First Published: 2004-01-27

 
Gulf states aim to halt camel jockeys trafficking
 

UAE, Qatar, Saudi Arabia implement strict laws banning exploitation of children as camel jockeys.

 

Middle East Online

By Habib Trabelsi - DUBAI

Camel racing is a cherished tradition in Gulf Arab monarchies

The Gulf Arab monarchies, where camel racing is a cherished tradition, are trying to bring order to the national sport in the face of protests over the trafficking of children as jockeys.

The US State Department and human rights groups have raised the alarm over the exploitation of small children by traffickers who pay impoverished parents a paltry sum or simply resort to kidnapping their victims.

The children, mostly from Bangladesh, Sri Lanka or Pakistan, are then smuggled into the Gulf states.

They are often starved by employers to keep them light and maximise their racing potential. Mounting camels three times their height, the children - some as young as six - face the risk of being thrown off or trampled.

Local newspapers have reported several accidents in recent years, some of them fatal.

Associations such as the Ansar Burney Welfare Trust International and Lawyers for Human Rights and Legal Aid, based in Karachi, have urged the International Organisation for Migration to help repatriate the children.

They say many children have been either tossed or dragged to death in the races after being partially dislodged from the rope binding them to the camel.

In a 2001 report, the State Department said labour laws in the United Arab Emirates were "sometimes enforced against criminal trafficking rings".

But no action was taken "against those who own racing camels and employ the children, because such owners come from powerful local families that are in effect above the law", it said.

Emirati authorities immediately renewed a law, ignored since 1993, banning the use of children aged under 15 and weighing less than 45 kilograms (100 pounds) as jockeys.

First-time offenders face a fine of 5,450 dollars, with a one-year ban from races for camel owners. A third offence would warrant a prison sentence.

Emirates Camel Racing Federation director Mubarak Ahmed al-Khili said on Sunday that the law was being "strictly implemented".

"From now on, jockeys, especially from Bangladesh, Sri Lanka and Sudan, must each be accompanied by a guardian, normally their father. They undergo rigorous training before taking part in races," he said.

Khili said they also have to wear helmets for races and protective gear.

In Doha, Sheikh Hamad bin Jassem al-Thani, president of the organising committee for races, said Qatar enforces a strict ban on child jockeys unless they are accompanied by a guardian.

"Our religion forbids us to exploit or starve children," said Sheikh Hamad, adding that races were organised to "keep alive a bedouin tradition in a region where the camel is considered the best companion of the man of the desert".

In Saudi Arabia, the law is even stricter.

Apprentice jockeys have to be at least 16 years old, under guidelines laid down by the National Guard which supervises camel racing in the oil-rich kingdom.

To gain professional status, jockeys must be over 24, undergo a medical examination and present a certificate from a legal guardian.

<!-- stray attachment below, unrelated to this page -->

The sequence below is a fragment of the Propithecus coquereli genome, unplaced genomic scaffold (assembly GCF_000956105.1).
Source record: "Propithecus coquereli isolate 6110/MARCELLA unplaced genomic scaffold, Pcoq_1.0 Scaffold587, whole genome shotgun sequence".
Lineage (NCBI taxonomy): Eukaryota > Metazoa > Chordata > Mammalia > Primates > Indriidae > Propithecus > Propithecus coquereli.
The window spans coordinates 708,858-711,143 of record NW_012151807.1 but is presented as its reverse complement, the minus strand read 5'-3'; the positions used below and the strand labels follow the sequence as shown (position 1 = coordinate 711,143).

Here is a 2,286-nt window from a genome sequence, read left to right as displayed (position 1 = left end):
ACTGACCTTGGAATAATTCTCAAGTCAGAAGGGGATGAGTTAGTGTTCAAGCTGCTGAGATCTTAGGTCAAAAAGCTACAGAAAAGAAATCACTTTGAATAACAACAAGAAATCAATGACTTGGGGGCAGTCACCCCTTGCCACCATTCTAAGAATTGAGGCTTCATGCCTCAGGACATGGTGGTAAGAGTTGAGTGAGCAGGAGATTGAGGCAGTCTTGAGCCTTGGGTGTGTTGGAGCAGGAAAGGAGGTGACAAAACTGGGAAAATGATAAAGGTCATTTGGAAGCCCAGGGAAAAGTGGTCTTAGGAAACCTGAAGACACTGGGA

Post-coup Turkey continues military shake-up

Egypt Christians hope for end to discrimination with new law

Morocco arrests 52 suspects planning to set up ISIS branch

HRW accuses Syria, Russia of using banned cluster munitions

Study says lack of exercise cost world $67.5 billion

Egypt former anti-graft head gets jail term for exaggeration

Rebels form 'supreme council' to run war-torn Yemen

France, Britain call for end to Aleppo siege

Al-Qaeda OKs breaking ties with Syria affiliate

Croatia arrests Kurdish man wanted by Turkey

Tunisian army kills two 'terrorists'

Turkey sees over 40% drop in visitors

Assad offers amnesty to Syria rebels if they surrender

Second France church attacker formally identified

Clinton camp accuses Trump of inviting foreign spying

Coalition opens formal investigation into Syria civilian deaths

Pope to journalists: 'World at war', but not a religious war

Turkey warns post-coup crackdown ‘not completed yet’

Egypt top Muslim cleric denounces murder of French priest

Russia denies meddling in US election campaign

Syria regime kills 16 civilians in Aleppo assault

Killer of France priest was 'Syria obsessed time-bomb'

Netanyahu defends war record after protest by parents of dead soldiers

44 dead in double bomb blast in Syria Kurdish city

Marketplace bomb in Yemen kills 7

Kuwait jails Shiite MP for insulting Arab Gulf states

Iran presidential election set for May 2017

ISIS claims deadly bombing in Syria Kurdish city

Bahrain tries prominent Shiite cleric

Turkey planning anti-Gulen army purge before coup

Turkey issues more arrest warrants for journalists

Israeli raid kills Hamas member said to be behind attack

Saudi condemns "in the strongest terms" deadly attack on France church

Egypt has asked IMF for financial support

Shabaab says suicide bomber was ex-Somali MP

Bahrain refers 138 ‘terror’ suspects to court

Brutal attacks reignite political friction in Germany

Weakened army still faces twin challenges in Turkey

Turkey detains top generals, prominent journalists in widening purge

Hamas 'summer camp' trains dozens of young people for war

Palestinians seek to sue Britain over 1917 Balfour Declaration

UN hopes Syria peace talks can resume late August

Israeli authorities destroy 11 Palestinian homes in Jerusalem

Libya demands explanation over presence of French troops

ISIS claims attack on French church in Normandy